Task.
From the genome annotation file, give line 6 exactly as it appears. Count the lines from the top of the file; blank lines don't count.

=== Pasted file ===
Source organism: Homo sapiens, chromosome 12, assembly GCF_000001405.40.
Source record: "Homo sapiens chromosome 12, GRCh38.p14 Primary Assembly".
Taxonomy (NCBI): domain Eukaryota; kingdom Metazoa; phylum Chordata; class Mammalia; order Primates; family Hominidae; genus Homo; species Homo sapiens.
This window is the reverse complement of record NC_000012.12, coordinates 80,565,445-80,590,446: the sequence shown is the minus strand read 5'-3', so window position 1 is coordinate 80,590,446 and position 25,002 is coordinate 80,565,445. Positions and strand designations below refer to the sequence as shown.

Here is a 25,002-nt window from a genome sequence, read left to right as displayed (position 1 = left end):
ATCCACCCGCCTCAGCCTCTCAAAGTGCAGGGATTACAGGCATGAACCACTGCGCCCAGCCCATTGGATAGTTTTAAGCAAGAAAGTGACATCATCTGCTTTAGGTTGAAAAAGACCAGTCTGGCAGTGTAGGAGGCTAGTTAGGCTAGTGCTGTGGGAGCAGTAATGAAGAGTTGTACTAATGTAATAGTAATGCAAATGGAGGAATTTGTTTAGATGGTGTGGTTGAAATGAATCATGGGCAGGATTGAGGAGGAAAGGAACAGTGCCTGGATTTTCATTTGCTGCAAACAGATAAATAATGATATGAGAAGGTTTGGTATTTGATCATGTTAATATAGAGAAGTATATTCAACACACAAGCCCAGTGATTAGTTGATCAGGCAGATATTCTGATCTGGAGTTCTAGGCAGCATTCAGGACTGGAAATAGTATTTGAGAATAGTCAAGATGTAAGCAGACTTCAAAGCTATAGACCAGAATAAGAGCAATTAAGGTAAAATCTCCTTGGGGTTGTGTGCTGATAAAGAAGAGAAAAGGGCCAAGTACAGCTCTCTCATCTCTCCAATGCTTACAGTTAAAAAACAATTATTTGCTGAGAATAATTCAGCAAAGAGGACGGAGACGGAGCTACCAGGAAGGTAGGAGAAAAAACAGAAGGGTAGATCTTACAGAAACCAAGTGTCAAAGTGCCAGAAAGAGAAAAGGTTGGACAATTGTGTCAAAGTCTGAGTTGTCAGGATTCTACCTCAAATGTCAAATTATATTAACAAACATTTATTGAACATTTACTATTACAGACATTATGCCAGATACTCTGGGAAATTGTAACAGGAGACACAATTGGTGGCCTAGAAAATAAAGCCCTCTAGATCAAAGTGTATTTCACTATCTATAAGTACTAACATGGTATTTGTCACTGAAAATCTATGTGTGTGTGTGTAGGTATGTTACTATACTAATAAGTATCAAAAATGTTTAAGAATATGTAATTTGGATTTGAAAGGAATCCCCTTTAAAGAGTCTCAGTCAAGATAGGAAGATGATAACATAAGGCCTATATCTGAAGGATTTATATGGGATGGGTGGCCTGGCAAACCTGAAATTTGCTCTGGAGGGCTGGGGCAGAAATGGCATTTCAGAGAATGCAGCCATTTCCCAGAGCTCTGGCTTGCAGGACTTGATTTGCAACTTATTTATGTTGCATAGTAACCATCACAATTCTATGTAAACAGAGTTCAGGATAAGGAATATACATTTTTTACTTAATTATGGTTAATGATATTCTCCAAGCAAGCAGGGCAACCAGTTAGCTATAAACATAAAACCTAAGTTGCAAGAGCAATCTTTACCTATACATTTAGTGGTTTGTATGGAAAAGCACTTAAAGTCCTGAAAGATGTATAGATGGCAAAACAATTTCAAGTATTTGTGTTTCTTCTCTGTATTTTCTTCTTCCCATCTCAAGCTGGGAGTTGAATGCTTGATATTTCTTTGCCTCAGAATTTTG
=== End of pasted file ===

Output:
ATCCACCCGCCTCAGCCTCTCAAAGTGCAGGGATTACAGGCATGAACCACTGCGCCCAGCCCATTGGATAGTTTTAAGCAAGAAAGTGACATCATCTGCTTTAGGTTGAAAAAGACCAGTCTGGCAGTGTAGGAGGCTAGTTAGGCTAGTGCTGTGGGAGCAGTAATGAAGAGTTGTACTAATGTAATAGTAATGCAAATGGAGGAATTTGTTTAGATGGTGTGGTTGAAATGAATCATGGGCAGGATTGAGGAGGAAAGGAACAGTGCCTGGATTTTCATTTGCTGCAAACAGATAAATAATGATATGAGAAGGTTTGGTATTTGATCATGTTAATATAGAGAAGTATATTCAACACACAAGCCCAGTGATTAGTTGATCAGGCAGATATTCTGATCTGGAGTTCTAGGCAGCATTCAGGACTGGAAATAGTATTTGAGAATAGTCAAGATGTAAGCAGACTTCAAAGCTATAGACCAGAATAAGAGCAATTAAGGTAAAATCTCCTTGGGGTTGTGTGCTGATAAAGAAGAGAAAAGGGCCAAGTACAGCTCTCTCATCTCTCCAATGCTTACAGTTAAAAAACAATTATTTGCTGAGAATAATTCAGCAAAGAGGACGGAGACGGAGCTACCAGGAAGGTAGGAGAAAAAACAGAAGGGTAGATCTTACAGAAACCAAGTGTCAAAGTGCCAGAAAGAGAAAAGGTTGGACAATTGTGTCAAAGTCTGAGTTGTCAGGATTCTACCTCAAATGTCAAATTATATTAACAAACATTTATTGAACATTTACTATTACAGACATTATGCCAGATACTCTGGGAAATTGTAACAGGAGACACAATTGGTGGCCTAGAAAATAAAGCCCTCTAGATCAAAGTGTATTTCACTATCTATAAGTACTAACATGGTATTTGTCACTGAAAATCTATGTGTGTGTGTGTAGGTATGTTACTATACTAATAAGTATCAAAAATGTTTAAGAATATGTAATTTGGATTTGAAAGGAATCCCCTTTAAAGAGTCTCAGTCAAGATAGGAAGATGATAACATAAGGCCTATATCTGAAGGATTTATATGGGATGGGTGGCCTGGCAAACCTGAAATTTGCTCTGGAGGGCTGGGGCAGAAATGGCATTTCAGAGAATGCAGCCATTTCCCAGAGCTCTGGCTTGCAGGACTTGATTTGCAACTTATTTATGTTGCATAGTAACCATCACAATTCTATGTAAACAGAGTTCAGGATAAGGAATATACATTTTTTACTTAATTATGGTTAATGATATTCTCCAAGCAAGCAGGGCAACCAGTTAGCTATAAACATAAAACCTAAGTTGCAAGAGCAATCTTTACCTATACATTTAGTGGTTTGTATGGAAAAGCACTTAAAGTCCTGAAAGATGTATAGATGGCAAAACAATTTCAAGTATTTGTGTTTCTTCTCTGTATTTTCTTCTTCCCATCTCAAGCTGGGAGTTGAATGCTTGATATTTCTTTGCCTCAGAATTTTG